Difference between revisions of "User:Didrik Stennes"

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(My MSNBCPNPCs)
 
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Saluton!
 
Saluton!
  
==My PC==
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==My PCs==
* '''[[Yogan Yalu]]'''
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A '''Player Character (PC)''' is a character owned and written-for by a writer in the group.
 
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* '''[[Yogan Yalu]]''', current
==My previous PC==
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* '''[[Didrik Stennes]]''', former (he dead)
* '''[[Didrik Stennes]]''' (he dead)
 
  
 
==My PNPCs==
 
==My PNPCs==
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A '''Personal Non-Player Character (PNPC)''' is a character created and written for a player's own purposes and used regularly in the plot.
 
* '''[[/Rajik|Rajik]]''', my mock cadet
 
* '''[[/Rajik|Rajik]]''', my mock cadet
 
* '''[[Jane van Klaveren]]''', engineering officer assigned to [[Deep Space 224]]
 
* '''[[Jane van Klaveren]]''', engineering officer assigned to [[Deep Space 224]]
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* '''[[Nash Blaxland]]''', reporter for the [[Federation News Service]] based on [[Starbase 118]]
 
* '''[[Nash Blaxland]]''', reporter for the [[Federation News Service]] based on [[Starbase 118]]
 
* '''[[Kirky Bean]]''', shuttlecraft pilot assigned to {{USS|Resolution}}
 
* '''[[Kirky Bean]]''', shuttlecraft pilot assigned to {{USS|Resolution}}
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* '''[[Didrik Stennes (alternate)]]''', from another timeline. (he not dead)
  
==My general NPCs==
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==My NPCs==
These characters can be used by any player for any purpose:
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A '''Non-Player Character (NPC)''' is any character within the game that serves only a plot-related purpose.  These characters can be used by any player for any purpose.
 
* '''[[Tina Kuppasoop]]''', security officer assigned to [[Deep Space 224]].
 
* '''[[Tina Kuppasoop]]''', security officer assigned to [[Deep Space 224]].
 
* '''[[Sauerkreemin ch'Yves]]''', security officer assigned to [[Deep Space 224]].
 
* '''[[Sauerkreemin ch'Yves]]''', security officer assigned to [[Deep Space 224]].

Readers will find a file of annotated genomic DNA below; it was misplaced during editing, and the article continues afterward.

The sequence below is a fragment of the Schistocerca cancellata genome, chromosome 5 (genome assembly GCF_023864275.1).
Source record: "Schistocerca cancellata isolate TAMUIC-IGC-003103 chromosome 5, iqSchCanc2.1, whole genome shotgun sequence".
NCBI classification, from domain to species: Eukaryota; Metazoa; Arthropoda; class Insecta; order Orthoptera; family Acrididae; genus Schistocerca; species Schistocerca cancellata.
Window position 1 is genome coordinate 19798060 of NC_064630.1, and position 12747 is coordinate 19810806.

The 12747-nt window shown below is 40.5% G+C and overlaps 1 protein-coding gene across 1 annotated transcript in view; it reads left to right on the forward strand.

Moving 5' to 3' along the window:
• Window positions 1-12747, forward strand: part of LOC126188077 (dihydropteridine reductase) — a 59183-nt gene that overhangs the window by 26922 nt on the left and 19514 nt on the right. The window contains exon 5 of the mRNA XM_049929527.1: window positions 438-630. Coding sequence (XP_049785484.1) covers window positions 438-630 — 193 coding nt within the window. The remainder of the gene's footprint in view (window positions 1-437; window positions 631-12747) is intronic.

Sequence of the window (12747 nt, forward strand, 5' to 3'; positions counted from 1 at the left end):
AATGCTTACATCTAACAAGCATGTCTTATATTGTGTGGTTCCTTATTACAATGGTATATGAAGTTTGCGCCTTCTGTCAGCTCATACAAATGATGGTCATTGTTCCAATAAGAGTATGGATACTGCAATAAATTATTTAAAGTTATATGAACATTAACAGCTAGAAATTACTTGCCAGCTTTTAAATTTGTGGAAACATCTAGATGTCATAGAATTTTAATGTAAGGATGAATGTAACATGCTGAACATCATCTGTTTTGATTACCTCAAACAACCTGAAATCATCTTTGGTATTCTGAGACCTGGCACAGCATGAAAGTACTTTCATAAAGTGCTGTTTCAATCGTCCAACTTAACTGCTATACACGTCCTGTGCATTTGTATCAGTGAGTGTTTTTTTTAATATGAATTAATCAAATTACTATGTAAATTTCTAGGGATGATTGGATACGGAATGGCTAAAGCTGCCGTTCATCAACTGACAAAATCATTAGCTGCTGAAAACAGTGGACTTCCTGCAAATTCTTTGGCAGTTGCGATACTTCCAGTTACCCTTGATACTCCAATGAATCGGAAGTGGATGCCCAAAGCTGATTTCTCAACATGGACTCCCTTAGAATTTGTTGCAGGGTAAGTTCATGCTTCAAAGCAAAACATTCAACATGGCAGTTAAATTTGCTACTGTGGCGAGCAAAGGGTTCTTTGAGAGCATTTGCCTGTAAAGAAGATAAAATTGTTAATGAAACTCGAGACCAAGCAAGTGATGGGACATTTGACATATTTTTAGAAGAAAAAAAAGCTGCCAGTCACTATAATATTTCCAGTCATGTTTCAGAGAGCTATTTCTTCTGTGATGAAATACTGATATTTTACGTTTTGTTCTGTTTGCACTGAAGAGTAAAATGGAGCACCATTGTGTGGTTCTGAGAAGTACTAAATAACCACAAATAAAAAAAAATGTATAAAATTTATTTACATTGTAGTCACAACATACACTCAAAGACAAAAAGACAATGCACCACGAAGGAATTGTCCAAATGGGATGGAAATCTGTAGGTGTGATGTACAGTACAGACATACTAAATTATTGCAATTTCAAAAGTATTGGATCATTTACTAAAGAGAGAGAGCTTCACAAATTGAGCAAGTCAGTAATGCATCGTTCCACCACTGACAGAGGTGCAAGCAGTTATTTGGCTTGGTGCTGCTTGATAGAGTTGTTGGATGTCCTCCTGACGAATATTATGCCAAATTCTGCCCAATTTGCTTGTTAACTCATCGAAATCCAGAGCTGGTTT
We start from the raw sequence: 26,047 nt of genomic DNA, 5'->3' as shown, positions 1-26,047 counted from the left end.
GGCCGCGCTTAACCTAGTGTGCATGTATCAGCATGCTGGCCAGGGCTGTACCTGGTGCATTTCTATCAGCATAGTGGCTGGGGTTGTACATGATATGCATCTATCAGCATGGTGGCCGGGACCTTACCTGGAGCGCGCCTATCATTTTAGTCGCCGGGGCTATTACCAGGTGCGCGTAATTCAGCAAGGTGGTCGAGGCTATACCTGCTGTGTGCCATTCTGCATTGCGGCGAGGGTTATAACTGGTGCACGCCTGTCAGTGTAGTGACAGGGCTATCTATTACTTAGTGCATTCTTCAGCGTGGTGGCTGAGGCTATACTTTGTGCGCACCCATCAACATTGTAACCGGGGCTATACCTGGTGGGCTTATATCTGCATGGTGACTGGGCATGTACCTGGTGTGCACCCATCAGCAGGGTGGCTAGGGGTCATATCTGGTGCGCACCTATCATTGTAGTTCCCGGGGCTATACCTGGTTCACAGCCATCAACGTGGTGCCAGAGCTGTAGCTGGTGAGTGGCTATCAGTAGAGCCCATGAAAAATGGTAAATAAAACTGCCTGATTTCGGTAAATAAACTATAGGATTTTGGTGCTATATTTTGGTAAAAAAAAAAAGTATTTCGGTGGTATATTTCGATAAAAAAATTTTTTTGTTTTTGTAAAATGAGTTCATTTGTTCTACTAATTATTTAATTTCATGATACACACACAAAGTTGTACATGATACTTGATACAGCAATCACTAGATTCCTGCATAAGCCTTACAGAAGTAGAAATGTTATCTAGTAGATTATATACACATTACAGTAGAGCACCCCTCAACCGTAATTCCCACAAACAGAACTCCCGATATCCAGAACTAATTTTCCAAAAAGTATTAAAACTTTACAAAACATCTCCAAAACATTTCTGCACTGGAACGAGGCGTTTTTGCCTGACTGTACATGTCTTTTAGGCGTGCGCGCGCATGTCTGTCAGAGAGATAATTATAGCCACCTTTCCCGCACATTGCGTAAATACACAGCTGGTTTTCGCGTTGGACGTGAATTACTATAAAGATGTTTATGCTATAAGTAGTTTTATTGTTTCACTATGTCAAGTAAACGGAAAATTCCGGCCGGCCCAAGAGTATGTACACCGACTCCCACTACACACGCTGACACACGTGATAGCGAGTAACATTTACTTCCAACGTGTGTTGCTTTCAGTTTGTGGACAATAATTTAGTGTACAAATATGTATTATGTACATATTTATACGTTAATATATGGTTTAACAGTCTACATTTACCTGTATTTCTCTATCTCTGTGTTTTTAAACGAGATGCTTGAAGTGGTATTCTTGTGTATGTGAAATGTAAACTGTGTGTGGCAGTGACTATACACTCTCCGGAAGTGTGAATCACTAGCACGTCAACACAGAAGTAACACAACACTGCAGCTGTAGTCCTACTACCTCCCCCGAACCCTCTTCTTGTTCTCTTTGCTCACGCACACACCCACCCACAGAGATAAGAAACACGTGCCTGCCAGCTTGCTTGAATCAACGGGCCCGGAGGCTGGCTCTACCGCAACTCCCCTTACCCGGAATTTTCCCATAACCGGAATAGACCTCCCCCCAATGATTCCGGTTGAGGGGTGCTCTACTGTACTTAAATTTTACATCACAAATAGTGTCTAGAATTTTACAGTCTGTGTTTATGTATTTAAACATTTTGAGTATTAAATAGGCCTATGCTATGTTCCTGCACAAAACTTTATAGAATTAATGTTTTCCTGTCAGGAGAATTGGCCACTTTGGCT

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==My MSNBCPNPCs==
 
==My MSNBCPNPCs==
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A '''Mission-Specific Personal Non-Player Character (MSPNPC)''' is a special PNPC assigned to a specific person for the duration of a mission.
 
* '''Da'al Ypartin''', featured in ''[[Come What May (Resolution)|Come What May]]''
 
* '''Da'al Ypartin''', featured in ''[[Come What May (Resolution)|Come What May]]''
 
* '''Rossk Shes Ar-Dev''' and '''Foss Dev-Yem''', featured in ''[[The Ties that Bind (Resolution)|The Ties That Bind]]''
 
* '''Rossk Shes Ar-Dev''' and '''Foss Dev-Yem''', featured in ''[[The Ties that Bind (Resolution)|The Ties That Bind]]''
 
* '''Ferzdy''', featured in ''[[Stranded (Resolution)|Stranded]]''
 
* '''Ferzdy''', featured in ''[[Stranded (Resolution)|Stranded]]''
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* '''Scrunch''', alias '''Nat Careswell''', featured in ''[[Cats Among The Pigeons (Resolution)|Cats Among The Pigeons]]''
  
 
==Improv and simming==
 
==Improv and simming==

Latest revision as of 02:57, 10 October 2021

Saluton!

My PCs

A Player Character (PC) is a character owned and written-for by a writer in the group.

My PNPCs

A Personal Non-Player Character (PNPC) is a character created and written for a player's own purposes and used regularly in the plot.

My NPCs

A Non-Player Character (NPC) is any character within the game that serves only a plot-related purpose. These characters can be used by any player for any purpose.

My MSNBCPNPCs

A Mission-Specific Personal Non-Player Character (MSPNPC) is a special PNPC assigned to a specific person for the duration of a mission.

Improv and simming

I teach and perform improv, and over the years I have found a lot of overlap between the skills of successful improvisers and successful simmers. Here are a few bits and bobs I've collected about improv, which I think are relevant to simming as well:

Radical collaboration

  • Great improv comes from mutual discovery and surprise and the process of one character being affected by the other. It never comes from drawing a bunch of dots on the stage and handing the other actor a crayon and expecting them to connect them in some crazy design you have mapped in your head. —Ben Bowman
  • When you play chess, you move your pawn first. You have to. The important pieces are held back, but they’re there. How many chess games will you win if you make a ton of moves without checking what your opponent is doing? Zero. So make one move and check in. And make your next move according to your partner’s first move. Just remember, it’s practically impossible to win without moving those big pieces at some point. And no one wants to see a scene entirely of tiny pawn moves. But your board must balance the other player. Otherwise, one of you is going to get steamrolled. And that’s a bad improv scene. —Ben Bowman

Agreement and acceptance

  • We want to avoid conflict, debate and negotiation in our improv scenes. The audience knows we’re making it up – building something from nothing – they don’t want to see us arguing over imagined reality; they want to see us react to an accepted reality. What’s the best way to avoid arguing? Acceptance! Agreeing to a conflict-laden declaration is the easiest way to ensure a scene’s forward momentum. —Patrick Gantz